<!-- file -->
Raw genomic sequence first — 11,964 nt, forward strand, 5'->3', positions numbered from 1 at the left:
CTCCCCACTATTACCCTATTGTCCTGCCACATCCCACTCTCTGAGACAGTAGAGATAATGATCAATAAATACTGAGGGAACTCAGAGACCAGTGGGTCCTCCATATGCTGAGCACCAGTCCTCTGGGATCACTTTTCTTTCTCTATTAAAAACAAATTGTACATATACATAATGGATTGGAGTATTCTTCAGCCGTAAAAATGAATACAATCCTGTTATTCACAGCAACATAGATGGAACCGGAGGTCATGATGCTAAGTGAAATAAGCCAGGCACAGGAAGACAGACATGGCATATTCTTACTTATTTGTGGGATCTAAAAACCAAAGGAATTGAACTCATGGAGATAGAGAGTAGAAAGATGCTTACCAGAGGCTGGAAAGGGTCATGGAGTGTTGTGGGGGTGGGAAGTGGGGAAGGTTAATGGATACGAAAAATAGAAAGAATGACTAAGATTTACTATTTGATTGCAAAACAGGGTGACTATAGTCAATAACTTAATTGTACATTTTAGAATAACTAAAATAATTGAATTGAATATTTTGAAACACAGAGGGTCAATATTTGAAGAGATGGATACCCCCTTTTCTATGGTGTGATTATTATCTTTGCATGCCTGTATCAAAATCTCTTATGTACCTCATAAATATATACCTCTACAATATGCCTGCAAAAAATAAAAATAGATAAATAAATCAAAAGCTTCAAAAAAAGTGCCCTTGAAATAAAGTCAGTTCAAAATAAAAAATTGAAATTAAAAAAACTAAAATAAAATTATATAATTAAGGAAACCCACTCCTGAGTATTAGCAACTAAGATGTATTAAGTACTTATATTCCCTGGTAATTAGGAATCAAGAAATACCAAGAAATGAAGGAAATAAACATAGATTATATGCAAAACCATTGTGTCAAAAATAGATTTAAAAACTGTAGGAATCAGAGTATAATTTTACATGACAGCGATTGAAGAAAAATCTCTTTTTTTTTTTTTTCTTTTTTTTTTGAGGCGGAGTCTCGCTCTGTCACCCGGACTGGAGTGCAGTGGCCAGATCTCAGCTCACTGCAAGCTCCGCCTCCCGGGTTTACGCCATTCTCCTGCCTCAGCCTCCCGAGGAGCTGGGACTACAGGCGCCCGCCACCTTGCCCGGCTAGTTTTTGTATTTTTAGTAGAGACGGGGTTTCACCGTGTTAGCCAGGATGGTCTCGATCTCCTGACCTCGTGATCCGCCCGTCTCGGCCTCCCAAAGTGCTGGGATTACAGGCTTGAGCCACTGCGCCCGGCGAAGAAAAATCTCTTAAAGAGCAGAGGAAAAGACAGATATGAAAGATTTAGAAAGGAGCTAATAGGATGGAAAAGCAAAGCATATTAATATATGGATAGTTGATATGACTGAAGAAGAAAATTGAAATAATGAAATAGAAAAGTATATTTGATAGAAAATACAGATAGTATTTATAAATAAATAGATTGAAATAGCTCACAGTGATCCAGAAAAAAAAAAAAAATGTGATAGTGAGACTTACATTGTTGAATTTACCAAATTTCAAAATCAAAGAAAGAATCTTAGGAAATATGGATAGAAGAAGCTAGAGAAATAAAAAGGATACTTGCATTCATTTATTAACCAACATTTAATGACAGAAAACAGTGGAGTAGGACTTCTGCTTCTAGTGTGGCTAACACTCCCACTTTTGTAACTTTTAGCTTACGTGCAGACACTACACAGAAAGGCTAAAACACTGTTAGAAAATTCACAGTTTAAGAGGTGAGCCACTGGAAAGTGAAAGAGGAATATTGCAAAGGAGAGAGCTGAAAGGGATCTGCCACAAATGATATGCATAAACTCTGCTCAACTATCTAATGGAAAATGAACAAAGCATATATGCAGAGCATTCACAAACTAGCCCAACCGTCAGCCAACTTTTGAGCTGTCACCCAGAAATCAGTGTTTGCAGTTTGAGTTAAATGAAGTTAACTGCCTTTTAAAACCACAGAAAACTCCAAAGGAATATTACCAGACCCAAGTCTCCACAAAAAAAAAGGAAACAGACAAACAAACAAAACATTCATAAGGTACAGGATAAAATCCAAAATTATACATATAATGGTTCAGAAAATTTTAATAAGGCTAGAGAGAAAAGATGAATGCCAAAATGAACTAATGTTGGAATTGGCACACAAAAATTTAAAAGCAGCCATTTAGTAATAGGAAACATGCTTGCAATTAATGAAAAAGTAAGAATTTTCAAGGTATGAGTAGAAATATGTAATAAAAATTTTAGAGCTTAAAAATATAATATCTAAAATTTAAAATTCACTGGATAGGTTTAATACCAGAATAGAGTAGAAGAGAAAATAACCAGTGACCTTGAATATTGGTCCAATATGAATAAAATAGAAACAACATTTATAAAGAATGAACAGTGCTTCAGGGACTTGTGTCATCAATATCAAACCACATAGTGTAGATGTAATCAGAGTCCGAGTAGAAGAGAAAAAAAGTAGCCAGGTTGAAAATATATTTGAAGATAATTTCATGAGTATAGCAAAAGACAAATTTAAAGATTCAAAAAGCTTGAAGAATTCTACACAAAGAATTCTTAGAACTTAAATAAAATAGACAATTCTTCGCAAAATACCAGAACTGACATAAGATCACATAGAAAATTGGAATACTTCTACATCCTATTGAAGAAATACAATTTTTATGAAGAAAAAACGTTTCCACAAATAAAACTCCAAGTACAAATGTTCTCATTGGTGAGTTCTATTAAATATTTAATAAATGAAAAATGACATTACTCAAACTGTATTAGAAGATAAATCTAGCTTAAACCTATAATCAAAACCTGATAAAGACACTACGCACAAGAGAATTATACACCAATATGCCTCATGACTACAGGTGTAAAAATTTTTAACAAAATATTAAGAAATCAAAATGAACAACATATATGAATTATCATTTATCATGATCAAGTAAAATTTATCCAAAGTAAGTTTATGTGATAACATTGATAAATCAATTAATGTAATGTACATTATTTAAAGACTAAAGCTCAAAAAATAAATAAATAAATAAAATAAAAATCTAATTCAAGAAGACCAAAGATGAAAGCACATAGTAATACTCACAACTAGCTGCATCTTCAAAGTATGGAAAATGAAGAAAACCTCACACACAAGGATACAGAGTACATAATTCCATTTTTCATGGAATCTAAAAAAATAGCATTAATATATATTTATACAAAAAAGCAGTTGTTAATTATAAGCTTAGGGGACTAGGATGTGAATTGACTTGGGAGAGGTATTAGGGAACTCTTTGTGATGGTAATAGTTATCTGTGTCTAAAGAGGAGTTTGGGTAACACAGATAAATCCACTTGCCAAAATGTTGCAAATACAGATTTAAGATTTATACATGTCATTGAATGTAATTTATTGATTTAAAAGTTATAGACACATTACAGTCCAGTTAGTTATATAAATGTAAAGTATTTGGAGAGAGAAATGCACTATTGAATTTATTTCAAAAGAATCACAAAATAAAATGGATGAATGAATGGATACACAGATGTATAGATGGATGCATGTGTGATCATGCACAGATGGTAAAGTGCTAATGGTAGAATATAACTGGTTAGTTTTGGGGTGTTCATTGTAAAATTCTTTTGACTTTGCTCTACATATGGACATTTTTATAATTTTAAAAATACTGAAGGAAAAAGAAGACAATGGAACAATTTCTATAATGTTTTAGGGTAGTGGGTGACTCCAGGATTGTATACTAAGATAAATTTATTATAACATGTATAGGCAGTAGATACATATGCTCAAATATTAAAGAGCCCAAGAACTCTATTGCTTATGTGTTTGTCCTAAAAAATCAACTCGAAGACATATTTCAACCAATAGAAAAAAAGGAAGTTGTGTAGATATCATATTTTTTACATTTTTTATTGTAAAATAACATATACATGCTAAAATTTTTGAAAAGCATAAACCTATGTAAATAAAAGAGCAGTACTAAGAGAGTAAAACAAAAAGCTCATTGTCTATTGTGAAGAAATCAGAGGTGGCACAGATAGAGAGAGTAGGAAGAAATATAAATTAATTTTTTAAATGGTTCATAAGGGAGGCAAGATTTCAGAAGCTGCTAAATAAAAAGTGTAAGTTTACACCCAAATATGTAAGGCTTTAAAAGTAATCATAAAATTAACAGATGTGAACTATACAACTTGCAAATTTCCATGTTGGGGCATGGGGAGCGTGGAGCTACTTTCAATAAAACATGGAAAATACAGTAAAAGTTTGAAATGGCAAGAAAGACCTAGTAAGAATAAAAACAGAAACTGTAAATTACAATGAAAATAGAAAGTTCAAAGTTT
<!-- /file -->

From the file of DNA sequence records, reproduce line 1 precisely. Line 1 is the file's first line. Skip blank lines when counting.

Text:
Raw genomic sequence first — 11,964 nt, forward strand, 5'->3', positions numbered from 1 at the left: